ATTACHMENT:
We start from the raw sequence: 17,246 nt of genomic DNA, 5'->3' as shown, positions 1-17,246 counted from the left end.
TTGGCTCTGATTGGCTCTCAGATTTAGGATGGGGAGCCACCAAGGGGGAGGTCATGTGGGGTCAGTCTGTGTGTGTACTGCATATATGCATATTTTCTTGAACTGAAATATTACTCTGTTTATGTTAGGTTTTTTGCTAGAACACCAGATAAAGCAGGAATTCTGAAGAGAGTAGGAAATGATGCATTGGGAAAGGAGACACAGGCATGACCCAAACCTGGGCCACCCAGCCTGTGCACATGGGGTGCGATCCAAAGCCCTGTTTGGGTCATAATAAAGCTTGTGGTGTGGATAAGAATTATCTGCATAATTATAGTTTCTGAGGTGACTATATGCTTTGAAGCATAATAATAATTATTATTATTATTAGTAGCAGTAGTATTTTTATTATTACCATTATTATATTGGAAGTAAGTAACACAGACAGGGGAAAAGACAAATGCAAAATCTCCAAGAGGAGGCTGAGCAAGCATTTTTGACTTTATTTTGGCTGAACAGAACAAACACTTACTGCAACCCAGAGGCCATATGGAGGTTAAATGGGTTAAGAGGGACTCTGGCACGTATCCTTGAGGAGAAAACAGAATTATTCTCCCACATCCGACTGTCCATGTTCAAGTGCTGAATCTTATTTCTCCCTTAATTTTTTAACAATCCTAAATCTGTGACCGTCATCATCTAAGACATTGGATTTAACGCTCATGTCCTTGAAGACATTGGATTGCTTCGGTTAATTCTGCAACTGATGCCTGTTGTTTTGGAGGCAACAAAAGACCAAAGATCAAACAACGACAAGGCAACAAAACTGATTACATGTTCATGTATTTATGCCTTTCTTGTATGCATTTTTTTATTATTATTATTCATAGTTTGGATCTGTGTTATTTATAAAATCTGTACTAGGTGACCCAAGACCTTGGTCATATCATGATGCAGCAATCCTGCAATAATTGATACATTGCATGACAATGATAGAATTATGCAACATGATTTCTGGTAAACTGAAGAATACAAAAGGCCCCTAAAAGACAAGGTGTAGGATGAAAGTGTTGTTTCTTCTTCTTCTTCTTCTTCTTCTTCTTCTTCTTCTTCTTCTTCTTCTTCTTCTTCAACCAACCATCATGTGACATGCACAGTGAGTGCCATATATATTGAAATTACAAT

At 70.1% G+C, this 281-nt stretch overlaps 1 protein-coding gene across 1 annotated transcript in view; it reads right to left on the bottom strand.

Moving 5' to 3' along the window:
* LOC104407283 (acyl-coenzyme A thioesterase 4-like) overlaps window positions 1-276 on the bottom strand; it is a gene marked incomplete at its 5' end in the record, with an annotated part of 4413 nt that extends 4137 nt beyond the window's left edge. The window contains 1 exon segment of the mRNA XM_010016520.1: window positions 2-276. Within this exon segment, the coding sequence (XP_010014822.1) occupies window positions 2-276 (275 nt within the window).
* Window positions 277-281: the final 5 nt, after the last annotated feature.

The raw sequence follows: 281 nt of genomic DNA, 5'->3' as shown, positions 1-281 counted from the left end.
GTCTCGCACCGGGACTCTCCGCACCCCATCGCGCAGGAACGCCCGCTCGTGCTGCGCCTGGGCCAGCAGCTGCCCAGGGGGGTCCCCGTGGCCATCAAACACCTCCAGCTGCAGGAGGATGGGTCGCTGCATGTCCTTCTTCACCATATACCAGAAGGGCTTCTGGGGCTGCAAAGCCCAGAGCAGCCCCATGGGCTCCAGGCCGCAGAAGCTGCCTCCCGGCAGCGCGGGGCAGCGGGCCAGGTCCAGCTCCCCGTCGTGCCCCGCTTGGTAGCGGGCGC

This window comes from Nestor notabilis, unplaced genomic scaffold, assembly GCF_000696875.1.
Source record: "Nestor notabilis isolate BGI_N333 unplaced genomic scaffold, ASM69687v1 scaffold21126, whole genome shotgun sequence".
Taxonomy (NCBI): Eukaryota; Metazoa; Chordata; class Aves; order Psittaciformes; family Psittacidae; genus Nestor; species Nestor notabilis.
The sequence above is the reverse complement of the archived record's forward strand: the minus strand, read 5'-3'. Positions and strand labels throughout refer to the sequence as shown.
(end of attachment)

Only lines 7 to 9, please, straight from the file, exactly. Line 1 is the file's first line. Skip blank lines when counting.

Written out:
The raw sequence follows: 281 nt of genomic DNA, 5'->3' as shown, positions 1-281 counted from the left end.
GTCTCGCACCGGGACTCTCCGCACCCCATCGCGCAGGAACGCCCGCTCGTGCTGCGCCTGGGCCAGCAGCTGCCCAGGGGGGTCCCCGTGGCCATCAAACACCTCCAGCTGCAGGAGGATGGGTCGCTGCATGTCCTTCTTCACCATATACCAGAAGGGCTTCTGGGGCTGCAAAGCCCAGAGCAGCCCCATGGGCTCCAGGCCGCAGAAGCTGCCTCCCGGCAGCGCGGGGCAGCGGGCCAGGTCCAGCTCCCCGTCGTGCCCCGCTTGGTAGCGGGCGC

This window comes from Nestor notabilis, unplaced genomic scaffold, assembly GCF_000696875.1.